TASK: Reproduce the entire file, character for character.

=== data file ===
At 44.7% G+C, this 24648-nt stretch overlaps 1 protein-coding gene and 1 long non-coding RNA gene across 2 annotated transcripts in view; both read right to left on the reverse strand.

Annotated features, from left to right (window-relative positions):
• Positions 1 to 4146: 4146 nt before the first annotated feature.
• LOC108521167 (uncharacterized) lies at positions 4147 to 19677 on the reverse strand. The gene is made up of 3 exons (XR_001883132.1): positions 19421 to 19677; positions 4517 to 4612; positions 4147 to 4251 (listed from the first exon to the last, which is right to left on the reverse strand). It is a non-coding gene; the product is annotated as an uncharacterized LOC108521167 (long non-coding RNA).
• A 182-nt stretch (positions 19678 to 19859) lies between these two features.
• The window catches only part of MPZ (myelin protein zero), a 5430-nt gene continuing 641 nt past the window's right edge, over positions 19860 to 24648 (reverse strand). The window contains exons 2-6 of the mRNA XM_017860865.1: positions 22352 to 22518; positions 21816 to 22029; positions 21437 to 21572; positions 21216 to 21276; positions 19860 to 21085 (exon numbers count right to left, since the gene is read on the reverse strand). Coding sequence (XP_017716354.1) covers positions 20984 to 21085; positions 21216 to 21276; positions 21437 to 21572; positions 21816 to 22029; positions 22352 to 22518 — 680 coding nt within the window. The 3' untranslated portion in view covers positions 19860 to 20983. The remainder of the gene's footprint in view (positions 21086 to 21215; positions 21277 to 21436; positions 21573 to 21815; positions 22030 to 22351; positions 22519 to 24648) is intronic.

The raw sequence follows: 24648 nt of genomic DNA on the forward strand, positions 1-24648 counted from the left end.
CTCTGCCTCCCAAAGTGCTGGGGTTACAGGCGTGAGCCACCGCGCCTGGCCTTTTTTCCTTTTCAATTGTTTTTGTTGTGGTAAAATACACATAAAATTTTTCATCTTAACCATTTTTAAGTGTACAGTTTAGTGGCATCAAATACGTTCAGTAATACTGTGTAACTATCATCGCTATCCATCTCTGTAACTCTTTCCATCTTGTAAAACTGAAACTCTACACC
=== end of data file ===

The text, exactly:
At 44.7% G+C, this 24648-nt stretch overlaps 1 protein-coding gene and 1 long non-coding RNA gene across 2 annotated transcripts in view; both read right to left on the reverse strand.

Annotated features, from left to right (window-relative positions):
• Positions 1 to 4146: 4146 nt before the first annotated feature.
• LOC108521167 (uncharacterized) lies at positions 4147 to 19677 on the reverse strand. The gene is made up of 3 exons (XR_001883132.1): positions 19421 to 19677; positions 4517 to 4612; positions 4147 to 4251 (listed from the first exon to the last, which is right to left on the reverse strand). It is a non-coding gene; the product is annotated as an uncharacterized LOC108521167 (long non-coding RNA).
• A 182-nt stretch (positions 19678 to 19859) lies between these two features.
• The window catches only part of MPZ (myelin protein zero), a 5430-nt gene continuing 641 nt past the window's right edge, over positions 19860 to 24648 (reverse strand). The window contains exons 2-6 of the mRNA XM_017860865.1: positions 22352 to 22518; positions 21816 to 22029; positions 21437 to 21572; positions 21216 to 21276; positions 19860 to 21085 (exon numbers count right to left, since the gene is read on the reverse strand). Coding sequence (XP_017716354.1) covers positions 20984 to 21085; positions 21216 to 21276; positions 21437 to 21572; positions 21816 to 22029; positions 22352 to 22518 — 680 coding nt within the window. The 3' untranslated portion in view covers positions 19860 to 20983. The remainder of the gene's footprint in view (positions 21086 to 21215; positions 21277 to 21436; positions 21573 to 21815; positions 22030 to 22351; positions 22519 to 24648) is intronic.

The raw sequence follows: 24648 nt of genomic DNA on the forward strand, positions 1-24648 counted from the left end.
CTCTGCCTCCCAAAGTGCTGGGGTTACAGGCGTGAGCCACCGCGCCTGGCCTTTTTTCCTTTTCAATTGTTTTTGTTGTGGTAAAATACACATAAAATTTTTCATCTTAACCATTTTTAAGTGTACAGTTTAGTGGCATCAAATACGTTCAGTAATACTGTGTAACTATCATCGCTATCCATCTCTGTAACTCTTTCCATCTTGTAAAACTGAAACTCTACACC